acres of winter vegetables in Baja California.
FRUITS. The 1995 winter navel orange crop was projected to
be 76 million 37.5 pound cartons, up about 10 percent over year
earlier levels. The Orange Administrative Committee, which used to
regulate the flow of navel oranges to retail markets by setting
limits on how much each packing house could ship each week, was
terminated by USDA in 1993.
The apricot crop was projected to be down 30 to 50 percent in
1995, and the canning peach crop down 20 percent. The cherry crop for
1995 was projected to be only 1.7 million 18 pound packages, half its
1994 level, while the plum crop is projected to be down over
one-third, from 17 million cartons to 11 million cartons in 1995.
Almost two-thirds of the California cherries were exported to
Japan in 1995.
In many cases, production was near normal levels in 1995. There
were about nine million packages of plums produced in 1995, versus 11
million in 1994, 14 million packages of peaches, versus 19 million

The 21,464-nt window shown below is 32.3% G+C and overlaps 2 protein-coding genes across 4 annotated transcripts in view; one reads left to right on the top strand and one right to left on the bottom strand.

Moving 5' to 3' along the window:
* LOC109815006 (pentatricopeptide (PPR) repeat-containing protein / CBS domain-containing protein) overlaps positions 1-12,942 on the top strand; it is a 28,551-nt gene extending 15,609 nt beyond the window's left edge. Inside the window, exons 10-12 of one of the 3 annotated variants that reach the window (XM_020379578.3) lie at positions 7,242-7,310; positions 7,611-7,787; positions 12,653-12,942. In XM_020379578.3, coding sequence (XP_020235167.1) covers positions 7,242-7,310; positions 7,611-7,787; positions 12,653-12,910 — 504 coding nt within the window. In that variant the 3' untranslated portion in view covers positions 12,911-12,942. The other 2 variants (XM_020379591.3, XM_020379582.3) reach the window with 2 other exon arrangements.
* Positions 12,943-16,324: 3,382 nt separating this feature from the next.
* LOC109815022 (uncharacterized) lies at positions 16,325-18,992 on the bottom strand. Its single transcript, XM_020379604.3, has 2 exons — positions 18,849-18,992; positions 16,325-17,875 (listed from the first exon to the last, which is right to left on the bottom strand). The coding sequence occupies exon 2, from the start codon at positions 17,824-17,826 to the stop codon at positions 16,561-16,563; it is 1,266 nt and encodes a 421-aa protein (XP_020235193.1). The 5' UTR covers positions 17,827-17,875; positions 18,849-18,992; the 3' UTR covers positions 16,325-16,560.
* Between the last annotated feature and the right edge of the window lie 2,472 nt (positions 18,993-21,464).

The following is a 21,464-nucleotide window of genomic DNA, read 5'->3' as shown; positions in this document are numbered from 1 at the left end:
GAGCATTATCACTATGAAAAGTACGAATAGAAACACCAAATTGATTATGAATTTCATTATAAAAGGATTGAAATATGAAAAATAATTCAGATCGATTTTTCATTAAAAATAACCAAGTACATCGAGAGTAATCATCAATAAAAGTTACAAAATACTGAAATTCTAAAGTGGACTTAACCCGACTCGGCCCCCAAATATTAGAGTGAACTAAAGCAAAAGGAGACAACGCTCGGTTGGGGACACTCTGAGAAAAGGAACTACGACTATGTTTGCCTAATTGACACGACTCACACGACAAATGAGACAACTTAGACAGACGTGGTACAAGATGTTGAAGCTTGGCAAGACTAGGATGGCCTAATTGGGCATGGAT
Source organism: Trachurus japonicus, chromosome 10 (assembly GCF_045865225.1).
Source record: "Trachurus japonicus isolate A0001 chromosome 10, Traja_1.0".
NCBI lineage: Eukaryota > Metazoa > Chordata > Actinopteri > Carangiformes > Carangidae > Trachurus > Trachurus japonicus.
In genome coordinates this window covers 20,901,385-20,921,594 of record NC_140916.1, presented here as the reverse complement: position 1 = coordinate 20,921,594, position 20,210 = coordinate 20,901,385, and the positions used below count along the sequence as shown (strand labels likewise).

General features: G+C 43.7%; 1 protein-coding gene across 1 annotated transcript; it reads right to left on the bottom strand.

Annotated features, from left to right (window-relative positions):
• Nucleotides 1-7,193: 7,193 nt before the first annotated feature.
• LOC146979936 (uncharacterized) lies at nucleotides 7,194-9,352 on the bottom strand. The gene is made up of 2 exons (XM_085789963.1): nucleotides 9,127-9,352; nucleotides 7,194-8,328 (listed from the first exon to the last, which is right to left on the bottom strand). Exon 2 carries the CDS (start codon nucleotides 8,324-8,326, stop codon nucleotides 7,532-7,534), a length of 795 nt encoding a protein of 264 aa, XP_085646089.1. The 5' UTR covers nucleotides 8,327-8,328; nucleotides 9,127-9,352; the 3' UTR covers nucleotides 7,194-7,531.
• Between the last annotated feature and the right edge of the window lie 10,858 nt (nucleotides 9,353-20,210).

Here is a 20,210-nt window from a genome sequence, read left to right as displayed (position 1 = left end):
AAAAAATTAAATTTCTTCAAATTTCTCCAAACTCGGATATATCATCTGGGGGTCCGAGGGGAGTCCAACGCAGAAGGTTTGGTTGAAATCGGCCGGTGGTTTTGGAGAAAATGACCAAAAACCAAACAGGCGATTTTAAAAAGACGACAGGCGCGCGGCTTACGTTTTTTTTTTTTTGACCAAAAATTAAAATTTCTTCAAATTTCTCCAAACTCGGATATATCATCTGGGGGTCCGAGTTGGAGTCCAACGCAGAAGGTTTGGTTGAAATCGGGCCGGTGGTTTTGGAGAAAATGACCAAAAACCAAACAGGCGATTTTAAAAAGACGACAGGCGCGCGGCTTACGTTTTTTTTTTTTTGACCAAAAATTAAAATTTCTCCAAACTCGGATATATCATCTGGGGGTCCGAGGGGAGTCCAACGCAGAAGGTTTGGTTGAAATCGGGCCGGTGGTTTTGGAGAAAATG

packages in 1994, and 14 million packages of nectarines, versus 19
million packages in 1994.
The California fresh strawberry crop was a record 76 million trays
in 1994, and some projected 70 million trays in 1995 despite March,
There was a record table grape crop in 1995--64 million 23-pound
boxes worth $859 or an average $13 per box, or $0.58 per pound.
A record 64 million 23-pound cartons of table grapes were produced
in 1995--average yields are about 6.75 tons per acre--and 11 million
cartons or about 18 percent of the California table grapes were
exported [In 1996, the table grape industry is switching to 20
pound cartons for Coachella Valley grapes, and 21 pound cartons for
San Joaquin Valley grapes]. The federal government provides about
$2.5 million per year through the Market Promotion Program to promote
US grapes overseas.
California table grape growers had an estimated $4 billion
invested in their industry in 1994, from which they generated sales
of almost $700 million in 1994, or $6,100 per acre.
Americans ate an average eight pounds of grapes per person in
1995, up sharply from the 1968 low of 1.2 pounds per person in 1968.